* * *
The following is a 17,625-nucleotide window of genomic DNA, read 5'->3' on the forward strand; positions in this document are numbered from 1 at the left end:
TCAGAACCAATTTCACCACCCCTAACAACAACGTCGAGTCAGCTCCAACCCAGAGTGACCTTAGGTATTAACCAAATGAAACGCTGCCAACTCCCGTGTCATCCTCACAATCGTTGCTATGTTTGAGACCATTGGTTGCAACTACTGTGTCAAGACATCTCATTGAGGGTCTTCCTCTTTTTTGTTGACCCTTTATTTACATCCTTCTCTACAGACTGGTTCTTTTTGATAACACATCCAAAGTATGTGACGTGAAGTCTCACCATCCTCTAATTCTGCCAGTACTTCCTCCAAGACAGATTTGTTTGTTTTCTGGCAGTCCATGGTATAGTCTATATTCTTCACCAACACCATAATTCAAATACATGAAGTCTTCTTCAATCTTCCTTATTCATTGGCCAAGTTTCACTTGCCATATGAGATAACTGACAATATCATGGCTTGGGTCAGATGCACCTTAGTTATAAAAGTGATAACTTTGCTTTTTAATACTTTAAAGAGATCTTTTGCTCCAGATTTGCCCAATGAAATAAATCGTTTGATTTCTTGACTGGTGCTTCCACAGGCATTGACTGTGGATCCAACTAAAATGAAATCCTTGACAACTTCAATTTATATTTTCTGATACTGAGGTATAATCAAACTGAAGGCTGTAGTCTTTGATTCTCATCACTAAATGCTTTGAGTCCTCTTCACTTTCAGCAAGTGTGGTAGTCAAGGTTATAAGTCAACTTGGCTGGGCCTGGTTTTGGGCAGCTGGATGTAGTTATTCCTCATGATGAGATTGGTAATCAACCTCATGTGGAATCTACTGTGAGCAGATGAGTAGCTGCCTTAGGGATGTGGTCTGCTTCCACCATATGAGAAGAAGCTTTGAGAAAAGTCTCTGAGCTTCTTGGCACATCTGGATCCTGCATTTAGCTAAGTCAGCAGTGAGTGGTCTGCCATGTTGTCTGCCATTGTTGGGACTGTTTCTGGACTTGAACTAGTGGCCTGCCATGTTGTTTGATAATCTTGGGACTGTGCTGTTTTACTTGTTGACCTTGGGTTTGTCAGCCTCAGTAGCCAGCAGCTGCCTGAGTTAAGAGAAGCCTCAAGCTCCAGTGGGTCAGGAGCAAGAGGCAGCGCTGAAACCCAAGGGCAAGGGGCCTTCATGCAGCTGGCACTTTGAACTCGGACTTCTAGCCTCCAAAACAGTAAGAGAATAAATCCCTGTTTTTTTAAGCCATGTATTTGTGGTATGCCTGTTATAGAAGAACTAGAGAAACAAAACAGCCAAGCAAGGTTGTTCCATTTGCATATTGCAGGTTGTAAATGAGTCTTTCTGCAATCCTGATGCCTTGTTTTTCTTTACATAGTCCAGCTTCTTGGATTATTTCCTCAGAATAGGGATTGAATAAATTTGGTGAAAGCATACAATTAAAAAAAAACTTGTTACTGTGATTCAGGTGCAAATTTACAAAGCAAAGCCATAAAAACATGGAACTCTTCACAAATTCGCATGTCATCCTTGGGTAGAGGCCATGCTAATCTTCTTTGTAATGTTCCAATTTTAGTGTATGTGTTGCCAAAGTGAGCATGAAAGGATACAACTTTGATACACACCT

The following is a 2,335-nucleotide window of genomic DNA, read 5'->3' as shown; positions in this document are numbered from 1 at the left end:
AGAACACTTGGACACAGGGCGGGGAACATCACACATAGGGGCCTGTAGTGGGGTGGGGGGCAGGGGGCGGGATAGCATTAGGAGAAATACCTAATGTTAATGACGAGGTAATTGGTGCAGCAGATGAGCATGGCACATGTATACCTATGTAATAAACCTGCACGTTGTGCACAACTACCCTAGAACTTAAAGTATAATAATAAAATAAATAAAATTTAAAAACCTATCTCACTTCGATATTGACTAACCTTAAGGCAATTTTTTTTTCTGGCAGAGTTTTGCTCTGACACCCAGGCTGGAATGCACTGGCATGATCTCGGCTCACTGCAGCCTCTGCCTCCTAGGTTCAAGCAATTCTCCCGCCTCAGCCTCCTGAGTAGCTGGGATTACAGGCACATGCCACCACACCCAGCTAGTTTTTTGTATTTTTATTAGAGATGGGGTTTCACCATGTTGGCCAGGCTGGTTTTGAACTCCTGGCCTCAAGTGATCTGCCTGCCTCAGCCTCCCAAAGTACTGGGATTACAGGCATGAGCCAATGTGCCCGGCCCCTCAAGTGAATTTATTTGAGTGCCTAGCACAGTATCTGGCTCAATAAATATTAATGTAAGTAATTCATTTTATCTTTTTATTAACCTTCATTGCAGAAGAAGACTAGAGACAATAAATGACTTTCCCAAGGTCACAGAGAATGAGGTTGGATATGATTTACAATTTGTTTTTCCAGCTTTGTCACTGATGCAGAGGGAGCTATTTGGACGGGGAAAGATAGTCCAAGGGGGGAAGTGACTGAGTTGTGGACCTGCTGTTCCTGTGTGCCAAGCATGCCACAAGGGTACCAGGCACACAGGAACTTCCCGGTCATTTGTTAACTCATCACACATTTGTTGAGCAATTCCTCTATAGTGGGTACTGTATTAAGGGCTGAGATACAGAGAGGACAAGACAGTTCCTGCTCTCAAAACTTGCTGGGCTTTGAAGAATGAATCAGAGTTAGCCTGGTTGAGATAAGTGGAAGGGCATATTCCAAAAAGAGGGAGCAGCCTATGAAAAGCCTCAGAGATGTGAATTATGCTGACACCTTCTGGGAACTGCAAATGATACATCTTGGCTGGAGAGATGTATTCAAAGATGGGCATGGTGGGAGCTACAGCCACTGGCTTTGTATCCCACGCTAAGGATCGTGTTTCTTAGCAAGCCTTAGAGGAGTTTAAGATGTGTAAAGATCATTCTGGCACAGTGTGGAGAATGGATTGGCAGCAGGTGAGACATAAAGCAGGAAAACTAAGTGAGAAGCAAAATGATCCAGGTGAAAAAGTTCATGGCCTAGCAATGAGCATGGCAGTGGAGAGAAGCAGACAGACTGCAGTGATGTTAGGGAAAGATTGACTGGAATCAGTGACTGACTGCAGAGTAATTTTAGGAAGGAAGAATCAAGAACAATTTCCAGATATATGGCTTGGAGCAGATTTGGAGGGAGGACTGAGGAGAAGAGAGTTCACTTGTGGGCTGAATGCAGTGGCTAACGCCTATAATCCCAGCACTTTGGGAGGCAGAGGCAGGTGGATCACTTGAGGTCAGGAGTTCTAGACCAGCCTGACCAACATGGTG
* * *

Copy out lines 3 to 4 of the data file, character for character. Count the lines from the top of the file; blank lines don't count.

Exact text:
The following is a 2,335-nucleotide window of genomic DNA, read 5'->3' as shown; positions in this document are numbered from 1 at the left end:
AGAACACTTGGACACAGGGCGGGGAACATCACACATAGGGGCCTGTAGTGGGGTGGGGGGCAGGGGGCGGGATAGCATTAGGAGAAATACCTAATGTTAATGACGAGGTAATTGGTGCAGCAGATGAGCATGGCACATGTATACCTATGTAATAAACCTGCACGTTGTGCACAACTACCCTAGAACTTAAAGTATAATAATAAAATAAATAAAATTTAAAAACCTATCTCACTTCGATATTGACTAACCTTAAGGCAATTTTTTTTTCTGGCAGAGTTTTGCTCTGACACCCAGGCTGGAATGCACTGGCATGATCTCGGCTCACTGCAGCCTCTGCCTCCTAGGTTCAAGCAATTCTCCCGCCTCAGCCTCCTGAGTAGCTGGGATTACAGGCACATGCCACCACACCCAGCTAGTTTTTTGTATTTTTATTAGAGATGGGGTTTCACCATGTTGGCCAGGCTGGTTTTGAACTCCTGGCCTCAAGTGATCTGCCTGCCTCAGCCTCCCAAAGTACTGGGATTACAGGCATGAGCCAATGTGCCCGGCCCCTCAAGTGAATTTATTTGAGTGCCTAGCACAGTATCTGGCTCAATAAATATTAATGTAAGTAATTCATTTTATCTTTTTATTAACCTTCATTGCAGAAGAAGACTAGAGACAATAAATGACTTTCCCAAGGTCACAGAGAATGAGGTTGGATATGATTTACAATTTGTTTTTCCAGCTTTGTCACTGATGCAGAGGGAGCTATTTGGACGGGGAAAGATAGTCCAAGGGGGGAAGTGACTGAGTTGTGGACCTGCTGTTCCTGTGTGCCAAGCATGCCACAAGGGTACCAGGCACACAGGAACTTCCCGGTCATTTGTTAACTCATCACACATTTGTTGAGCAATTCCTCTATAGTGGGTACTGTATTAAGGGCTGAGATACAGAGAGGACAAGACAGTTCCTGCTCTCAAAACTTGCTGGGCTTTGAAGAATGAATCAGAGTTAGCCTGGTTGAGATAAGTGGAAGGGCATATTCCAAAAAGAGGGAGCAGCCTATGAAAAGCCTCAGAGATGTGAATTATGCTGACACCTTCTGGGAACTGCAAATGATACATCTTGGCTGGAGAGATGTATTCAAAGATGGGCATGGTGGGAGCTACAGCCACTGGCTTTGTATCCCACGCTAAGGATCGTGTTTCTTAGCAAGCCTTAGAGGAGTTTAAGATGTGTAAAGATCATTCTGGCACAGTGTGGAGAATGGATTGGCAGCAGGTGAGACATAAAGCAGGAAAACTAAGTGAGAAGCAAAATGATCCAGGTGAAAAAGTTCATGGCCTAGCAATGAGCATGGCAGTGGAGAGAAGCAGACAGACTGCAGTGATGTTAGGGAAAGATTGACTGGAATCAGTGACTGACTGCAGAGTAATTTTAGGAAGGAAGAATCAAGAACAATTTCCAGATATATGGCTTGGAGCAGATTTGGAGGGAGGACTGAGGAGAAGAGAGTTCACTTGTGGGCTGAATGCAGTGGCTAACGCCTATAATCCCAGCACTTTGGGAGGCAGAGGCAGGTGGATCACTTGAGGTCAGGAGTTCTAGACCAGCCTGACCAACATGGTG